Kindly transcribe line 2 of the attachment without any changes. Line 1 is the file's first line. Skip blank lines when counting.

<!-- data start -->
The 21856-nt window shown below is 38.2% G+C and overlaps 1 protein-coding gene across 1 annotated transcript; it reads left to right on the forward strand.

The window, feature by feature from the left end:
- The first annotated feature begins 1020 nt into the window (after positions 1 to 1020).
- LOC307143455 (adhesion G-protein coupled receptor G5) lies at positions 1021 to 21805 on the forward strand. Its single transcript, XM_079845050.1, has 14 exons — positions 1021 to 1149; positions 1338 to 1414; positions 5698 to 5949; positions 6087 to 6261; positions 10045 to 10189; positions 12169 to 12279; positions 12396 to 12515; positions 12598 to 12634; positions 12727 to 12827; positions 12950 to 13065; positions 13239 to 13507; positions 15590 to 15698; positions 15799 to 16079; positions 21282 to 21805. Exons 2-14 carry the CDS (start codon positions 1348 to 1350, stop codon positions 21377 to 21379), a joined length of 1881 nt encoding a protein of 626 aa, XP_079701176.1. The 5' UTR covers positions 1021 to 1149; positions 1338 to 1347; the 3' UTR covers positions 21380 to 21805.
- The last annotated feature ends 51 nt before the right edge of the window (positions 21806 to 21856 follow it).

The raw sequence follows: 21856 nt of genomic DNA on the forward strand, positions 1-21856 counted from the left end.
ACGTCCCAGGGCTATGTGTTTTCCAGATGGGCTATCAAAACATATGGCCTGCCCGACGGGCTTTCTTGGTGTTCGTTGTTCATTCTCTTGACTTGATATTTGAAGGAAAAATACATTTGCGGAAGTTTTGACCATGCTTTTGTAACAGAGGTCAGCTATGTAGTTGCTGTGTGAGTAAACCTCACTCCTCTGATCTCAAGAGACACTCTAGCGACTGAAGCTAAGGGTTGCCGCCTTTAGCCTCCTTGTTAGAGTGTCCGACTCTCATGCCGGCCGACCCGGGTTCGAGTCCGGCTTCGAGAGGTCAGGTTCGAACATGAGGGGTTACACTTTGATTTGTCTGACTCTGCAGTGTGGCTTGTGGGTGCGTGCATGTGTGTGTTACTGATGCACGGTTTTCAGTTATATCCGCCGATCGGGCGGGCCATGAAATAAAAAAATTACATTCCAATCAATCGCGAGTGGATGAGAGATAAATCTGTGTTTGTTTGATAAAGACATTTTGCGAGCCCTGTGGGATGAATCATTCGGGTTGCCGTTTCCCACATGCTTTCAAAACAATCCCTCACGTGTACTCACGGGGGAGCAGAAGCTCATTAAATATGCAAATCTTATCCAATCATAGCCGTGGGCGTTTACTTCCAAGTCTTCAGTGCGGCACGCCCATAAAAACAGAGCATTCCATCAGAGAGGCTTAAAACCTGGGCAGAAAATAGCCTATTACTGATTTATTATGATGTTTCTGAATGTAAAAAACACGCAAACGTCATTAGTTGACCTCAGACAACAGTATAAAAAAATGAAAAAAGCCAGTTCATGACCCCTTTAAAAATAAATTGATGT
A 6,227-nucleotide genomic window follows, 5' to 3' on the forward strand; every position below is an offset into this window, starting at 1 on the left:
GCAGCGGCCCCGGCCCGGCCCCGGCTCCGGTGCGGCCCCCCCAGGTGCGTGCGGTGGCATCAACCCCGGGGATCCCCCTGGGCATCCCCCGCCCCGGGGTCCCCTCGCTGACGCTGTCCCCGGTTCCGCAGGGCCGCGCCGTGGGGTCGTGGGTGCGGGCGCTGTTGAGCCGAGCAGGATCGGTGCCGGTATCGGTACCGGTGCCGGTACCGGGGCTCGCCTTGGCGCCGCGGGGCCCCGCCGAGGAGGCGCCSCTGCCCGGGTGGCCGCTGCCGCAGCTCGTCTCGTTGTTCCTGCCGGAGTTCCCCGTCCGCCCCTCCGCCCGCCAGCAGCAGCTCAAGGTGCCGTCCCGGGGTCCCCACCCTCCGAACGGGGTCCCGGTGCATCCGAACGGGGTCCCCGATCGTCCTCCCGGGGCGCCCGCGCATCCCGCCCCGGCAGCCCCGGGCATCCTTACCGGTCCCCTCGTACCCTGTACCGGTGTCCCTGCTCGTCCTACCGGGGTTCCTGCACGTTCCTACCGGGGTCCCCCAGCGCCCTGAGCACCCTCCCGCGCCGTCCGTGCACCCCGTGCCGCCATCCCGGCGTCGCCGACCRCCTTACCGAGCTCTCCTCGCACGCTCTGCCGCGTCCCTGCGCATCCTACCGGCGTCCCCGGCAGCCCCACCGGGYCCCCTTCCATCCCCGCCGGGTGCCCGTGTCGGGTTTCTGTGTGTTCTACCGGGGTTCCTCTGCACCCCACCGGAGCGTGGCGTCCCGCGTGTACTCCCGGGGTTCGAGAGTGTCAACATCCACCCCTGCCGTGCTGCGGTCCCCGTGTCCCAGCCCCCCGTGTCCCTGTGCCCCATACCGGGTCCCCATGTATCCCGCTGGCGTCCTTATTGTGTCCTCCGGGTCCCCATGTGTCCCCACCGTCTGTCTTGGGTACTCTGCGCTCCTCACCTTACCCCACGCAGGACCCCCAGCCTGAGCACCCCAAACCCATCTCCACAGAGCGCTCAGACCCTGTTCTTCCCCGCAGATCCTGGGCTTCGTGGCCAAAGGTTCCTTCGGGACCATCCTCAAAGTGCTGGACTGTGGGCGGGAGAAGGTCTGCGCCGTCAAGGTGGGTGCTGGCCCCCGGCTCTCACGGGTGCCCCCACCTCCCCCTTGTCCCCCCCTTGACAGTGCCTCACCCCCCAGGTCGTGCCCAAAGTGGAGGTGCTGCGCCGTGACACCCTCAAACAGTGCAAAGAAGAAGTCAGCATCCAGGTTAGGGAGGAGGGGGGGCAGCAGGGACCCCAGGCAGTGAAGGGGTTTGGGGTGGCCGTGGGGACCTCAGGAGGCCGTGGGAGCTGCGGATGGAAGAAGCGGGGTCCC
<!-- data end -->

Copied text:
The window, feature by feature from the left end: